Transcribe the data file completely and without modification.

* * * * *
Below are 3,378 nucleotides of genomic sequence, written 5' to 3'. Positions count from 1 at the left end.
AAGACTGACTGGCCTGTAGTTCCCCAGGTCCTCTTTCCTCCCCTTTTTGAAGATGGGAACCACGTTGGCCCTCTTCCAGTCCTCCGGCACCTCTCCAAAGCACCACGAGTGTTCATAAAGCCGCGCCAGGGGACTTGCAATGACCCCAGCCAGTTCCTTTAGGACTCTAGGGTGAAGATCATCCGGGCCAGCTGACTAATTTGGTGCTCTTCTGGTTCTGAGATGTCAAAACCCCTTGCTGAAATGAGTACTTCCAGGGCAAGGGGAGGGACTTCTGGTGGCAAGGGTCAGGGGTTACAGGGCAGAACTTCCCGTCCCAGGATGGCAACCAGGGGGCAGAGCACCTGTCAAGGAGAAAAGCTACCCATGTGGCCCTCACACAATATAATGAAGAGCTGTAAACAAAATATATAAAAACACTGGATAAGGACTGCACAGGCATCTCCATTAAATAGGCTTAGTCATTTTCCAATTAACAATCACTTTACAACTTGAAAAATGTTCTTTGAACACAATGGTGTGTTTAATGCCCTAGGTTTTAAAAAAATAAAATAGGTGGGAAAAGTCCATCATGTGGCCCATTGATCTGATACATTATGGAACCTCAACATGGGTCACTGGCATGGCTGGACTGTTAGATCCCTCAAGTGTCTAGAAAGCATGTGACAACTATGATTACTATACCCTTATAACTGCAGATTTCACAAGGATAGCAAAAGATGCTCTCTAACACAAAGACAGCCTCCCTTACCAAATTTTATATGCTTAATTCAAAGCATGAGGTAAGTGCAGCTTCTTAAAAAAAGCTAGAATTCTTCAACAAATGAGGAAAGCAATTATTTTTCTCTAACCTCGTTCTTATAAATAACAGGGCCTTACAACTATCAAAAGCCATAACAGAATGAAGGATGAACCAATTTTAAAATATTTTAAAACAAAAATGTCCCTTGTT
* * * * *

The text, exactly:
Below are 3,378 nucleotides of genomic sequence, written 5' to 3'. Positions count from 1 at the left end.
AAGACTGACTGGCCTGTAGTTCCCCAGGTCCTCTTTCCTCCCCTTTTTGAAGATGGGAACCACGTTGGCCCTCTTCCAGTCCTCCGGCACCTCTCCAAAGCACCACGAGTGTTCATAAAGCCGCGCCAGGGGACTTGCAATGACCCCAGCCAGTTCCTTTAGGACTCTAGGGTGAAGATCATCCGGGCCAGCTGACTAATTTGGTGCTCTTCTGGTTCTGAGATGTCAAAACCCCTTGCTGAAATGAGTACTTCCAGGGCAAGGGGAGGGACTTCTGGTGGCAAGGGTCAGGGGTTACAGGGCAGAACTTCCCGTCCCAGGATGGCAACCAGGGGGCAGAGCACCTGTCAAGGAGAAAAGCTACCCATGTGGCCCTCACACAATATAATGAAGAGCTGTAAACAAAATATATAAAAACACTGGATAAGGACTGCACAGGCATCTCCATTAAATAGGCTTAGTCATTTTCCAATTAACAATCACTTTACAACTTGAAAAATGTTCTTTGAACACAATGGTGTGTTTAATGCCCTAGGTTTTAAAAAAATAAAATAGGTGGGAAAAGTCCATCATGTGGCCCATTGATCTGATACATTATGGAACCTCAACATGGGTCACTGGCATGGCTGGACTGTTAGATCCCTCAAGTGTCTAGAAAGCATGTGACAACTATGATTACTATACCCTTATAACTGCAGATTTCACAAGGATAGCAAAAGATGCTCTCTAACACAAAGACAGCCTCCCTTACCAAATTTTATATGCTTAATTCAAAGCATGAGGTAAGTGCAGCTTCTTAAAAAAAGCTAGAATTCTTCAACAAATGAGGAAAGCAATTATTTTTCTCTAACCTCGTTCTTATAAATAACAGGGCCTTACAACTATCAAAAGCCATAACAGAATGAAGGATGAACCAATTTTAAAATATTTTAAAACAAAAATGTCCCTTGTT